Anyone who keeps up with current events must be aware of a disturbing new trend for people to identify as something or someone other than who they were since birth. They seem to think they know, deep down inside, what it is like to be born as someone else and, if only they can change their physical body to match this imagined being, they will finally become who they were meant to be.
Putting aside the biological, moral and ethical problems with this mindset, this idea is fundamentally wrong.
Everyone’s life experience is unique. No one on this earth knows what it is like to be someone else. You can’t learn what it’s like to be another gender or race by changing yourself physically to match the outward appearance of the group you are trying to join. Your experience is already too different from one born into that condition.
In the sixties there was a book and movie called “Black Like Me” which told the story of a man who wanted to understand what it was like to be born black. He changed the pigment of his skin and altered his appearance to more closely match the characteristics of African Americans. He changed his home, his work and his friends to join the black culture. He went to all this trouble attempting to do the impossible. No matter how much effort he made, he was still a white man. He was born Caucasian, raised Caucasian and his exploration of the Black culture could never erase his prior life experiences.
It’s admirable to try to understand other people, all other people, to have empathy and affection for them and offer assistance in times of struggle, but we can never become them.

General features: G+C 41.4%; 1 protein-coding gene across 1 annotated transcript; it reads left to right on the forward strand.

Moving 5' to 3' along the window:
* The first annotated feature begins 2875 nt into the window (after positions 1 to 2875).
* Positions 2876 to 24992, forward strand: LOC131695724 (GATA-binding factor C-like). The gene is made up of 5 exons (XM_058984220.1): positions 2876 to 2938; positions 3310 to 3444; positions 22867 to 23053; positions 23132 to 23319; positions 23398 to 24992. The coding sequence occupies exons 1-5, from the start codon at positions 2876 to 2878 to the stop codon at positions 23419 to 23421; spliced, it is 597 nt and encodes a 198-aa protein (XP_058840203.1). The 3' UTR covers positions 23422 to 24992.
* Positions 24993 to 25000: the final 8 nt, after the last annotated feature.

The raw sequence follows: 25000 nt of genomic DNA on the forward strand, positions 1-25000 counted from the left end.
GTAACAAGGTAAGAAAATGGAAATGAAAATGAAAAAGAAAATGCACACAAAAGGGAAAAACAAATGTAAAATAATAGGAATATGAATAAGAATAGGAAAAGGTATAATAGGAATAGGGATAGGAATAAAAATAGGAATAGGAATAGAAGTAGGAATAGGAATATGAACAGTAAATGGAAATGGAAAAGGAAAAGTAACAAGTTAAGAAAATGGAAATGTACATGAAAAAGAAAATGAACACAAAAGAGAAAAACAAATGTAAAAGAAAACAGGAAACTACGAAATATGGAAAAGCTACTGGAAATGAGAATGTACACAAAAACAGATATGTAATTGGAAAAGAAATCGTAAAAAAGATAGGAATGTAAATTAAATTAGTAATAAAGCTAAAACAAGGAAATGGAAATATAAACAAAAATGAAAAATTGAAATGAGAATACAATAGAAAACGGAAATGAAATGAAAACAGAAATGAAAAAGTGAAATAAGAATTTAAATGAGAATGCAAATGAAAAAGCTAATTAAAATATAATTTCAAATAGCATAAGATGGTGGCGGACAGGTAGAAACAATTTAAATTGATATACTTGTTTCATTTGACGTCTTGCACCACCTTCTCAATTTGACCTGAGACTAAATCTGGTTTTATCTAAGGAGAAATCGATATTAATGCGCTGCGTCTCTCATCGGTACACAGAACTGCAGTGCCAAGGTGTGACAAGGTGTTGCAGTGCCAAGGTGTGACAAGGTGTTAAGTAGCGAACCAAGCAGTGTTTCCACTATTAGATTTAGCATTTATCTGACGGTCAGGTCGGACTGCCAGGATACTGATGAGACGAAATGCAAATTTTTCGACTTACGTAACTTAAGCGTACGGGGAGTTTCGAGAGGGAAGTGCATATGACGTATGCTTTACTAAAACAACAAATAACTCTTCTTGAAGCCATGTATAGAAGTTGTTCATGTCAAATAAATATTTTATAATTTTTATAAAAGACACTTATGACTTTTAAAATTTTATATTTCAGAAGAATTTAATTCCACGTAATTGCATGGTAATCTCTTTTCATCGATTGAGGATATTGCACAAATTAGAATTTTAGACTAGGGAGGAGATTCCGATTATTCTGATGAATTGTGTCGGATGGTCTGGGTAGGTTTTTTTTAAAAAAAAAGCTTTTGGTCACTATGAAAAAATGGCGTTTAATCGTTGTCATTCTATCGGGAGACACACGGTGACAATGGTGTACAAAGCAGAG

Many of us have had the experience during times of duress of either saying, “I understand just how you feel.” We are sometimes surprised to be told, “Oh, no you don’t!” In truth, no one knows just how someone else feels in any situation. We can guess and try to share in their feelings, but we simply cannot know.
When his new friends discovered the man’s pretense in “Black Like Me” they were angry. Angry at his lies and deception, of course, but also angry at his presumption. His visit into their culture in no way shared their own experience.
A man who thinks he would be happier as a woman has no real idea of what that means. He can’t because he wasn’t born a female. He only imagines what it must be like.
When we are unhappy with our own lives it is tempting to look at others and think they must be happier or superior in some way. The grass seems to be greener on the other side of the fence, but that is simply a trick of perspective.
As the Apostle Paul told the Philippians, “I have learned the secret of being content in any and every situation…” He knew the secret to being happy in one’s own skin. That secret is to be grateful to God for every good thing.